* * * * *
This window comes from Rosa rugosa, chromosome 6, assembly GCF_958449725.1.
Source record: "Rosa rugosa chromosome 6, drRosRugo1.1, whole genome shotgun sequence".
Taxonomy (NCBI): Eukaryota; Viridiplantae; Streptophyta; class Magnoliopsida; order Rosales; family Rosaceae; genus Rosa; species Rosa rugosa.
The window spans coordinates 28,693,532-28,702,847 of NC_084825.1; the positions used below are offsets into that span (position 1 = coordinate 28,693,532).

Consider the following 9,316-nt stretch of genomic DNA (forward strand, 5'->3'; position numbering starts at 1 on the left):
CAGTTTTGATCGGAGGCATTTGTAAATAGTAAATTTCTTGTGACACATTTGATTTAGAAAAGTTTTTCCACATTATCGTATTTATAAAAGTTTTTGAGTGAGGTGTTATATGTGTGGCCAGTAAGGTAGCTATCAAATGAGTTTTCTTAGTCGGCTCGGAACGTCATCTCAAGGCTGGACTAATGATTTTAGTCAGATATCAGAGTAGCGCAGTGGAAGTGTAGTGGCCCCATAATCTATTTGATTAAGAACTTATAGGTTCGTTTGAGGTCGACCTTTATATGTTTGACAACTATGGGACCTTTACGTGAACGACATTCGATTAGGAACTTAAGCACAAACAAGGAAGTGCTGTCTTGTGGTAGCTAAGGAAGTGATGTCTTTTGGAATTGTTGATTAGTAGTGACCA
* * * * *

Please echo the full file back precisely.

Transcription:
This window comes from Rosa rugosa, chromosome 6, assembly GCF_958449725.1.
Source record: "Rosa rugosa chromosome 6, drRosRugo1.1, whole genome shotgun sequence".
Taxonomy (NCBI): Eukaryota; Viridiplantae; Streptophyta; class Magnoliopsida; order Rosales; family Rosaceae; genus Rosa; species Rosa rugosa.
The window spans coordinates 28,693,532-28,702,847 of NC_084825.1; the positions used below are offsets into that span (position 1 = coordinate 28,693,532).

Consider the following 9,316-nt stretch of genomic DNA (forward strand, 5'->3'; position numbering starts at 1 on the left):
CAGTTTTGATCGGAGGCATTTGTAAATAGTAAATTTCTTGTGACACATTTGATTTAGAAAAGTTTTTCCACATTATCGTATTTATAAAAGTTTTTGAGTGAGGTGTTATATGTGTGGCCAGTAAGGTAGCTATCAAATGAGTTTTCTTAGTCGGCTCGGAACGTCATCTCAAGGCTGGACTAATGATTTTAGTCAGATATCAGAGTAGCGCAGTGGAAGTGTAGTGGCCCCATAATCTATTTGATTAAGAACTTATAGGTTCGTTTGAGGTCGACCTTTATATGTTTGACAACTATGGGACCTTTACGTGAACGACATTCGATTAGGAACTTAAGCACAAACAAGGAAGTGCTGTCTTGTGGTAGCTAAGGAAGTGATGTCTTTTGGAATTGTTGATTAGTAGTGACCA